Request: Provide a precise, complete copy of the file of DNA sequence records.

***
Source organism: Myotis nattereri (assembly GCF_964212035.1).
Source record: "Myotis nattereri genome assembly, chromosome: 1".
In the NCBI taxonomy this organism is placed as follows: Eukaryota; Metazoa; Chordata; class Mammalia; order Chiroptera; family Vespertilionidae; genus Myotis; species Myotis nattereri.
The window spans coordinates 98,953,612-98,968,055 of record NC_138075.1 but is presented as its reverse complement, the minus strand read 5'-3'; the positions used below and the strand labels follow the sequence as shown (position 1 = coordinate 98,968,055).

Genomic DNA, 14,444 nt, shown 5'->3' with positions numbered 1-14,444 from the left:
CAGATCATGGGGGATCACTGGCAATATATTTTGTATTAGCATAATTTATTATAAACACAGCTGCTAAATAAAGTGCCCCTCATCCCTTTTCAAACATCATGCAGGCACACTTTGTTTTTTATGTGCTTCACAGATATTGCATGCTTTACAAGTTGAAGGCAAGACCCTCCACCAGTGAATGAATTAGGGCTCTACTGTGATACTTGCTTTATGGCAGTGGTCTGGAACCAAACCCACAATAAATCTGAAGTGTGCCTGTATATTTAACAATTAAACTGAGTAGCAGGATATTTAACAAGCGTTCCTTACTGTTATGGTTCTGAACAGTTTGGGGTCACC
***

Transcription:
Source organism: Myotis nattereri (assembly GCF_964212035.1).
Source record: "Myotis nattereri genome assembly, chromosome: 1".
In the NCBI taxonomy this organism is placed as follows: Eukaryota; Metazoa; Chordata; class Mammalia; order Chiroptera; family Vespertilionidae; genus Myotis; species Myotis nattereri.
The window spans coordinates 98,953,612-98,968,055 of record NC_138075.1 but is presented as its reverse complement, the minus strand read 5'-3'; the positions used below and the strand labels follow the sequence as shown (position 1 = coordinate 98,968,055).

Genomic DNA, 14,444 nt, shown 5'->3' with positions numbered 1-14,444 from the left:
CAGATCATGGGGGATCACTGGCAATATATTTTGTATTAGCATAATTTATTATAAACACAGCTGCTAAATAAAGTGCCCCTCATCCCTTTTCAAACATCATGCAGGCACACTTTGTTTTTTATGTGCTTCACAGATATTGCATGCTTTACAAGTTGAAGGCAAGACCCTCCACCAGTGAATGAATTAGGGCTCTACTGTGATACTTGCTTTATGGCAGTGGTCTGGAACCAAACCCACAATAAATCTGAAGTGTGCCTGTATATTTAACAATTAAACTGAGTAGCAGGATATTTAACAAGCGTTCCTTACTGTTATGGTTCTGAACAGTTTGGGGTCACC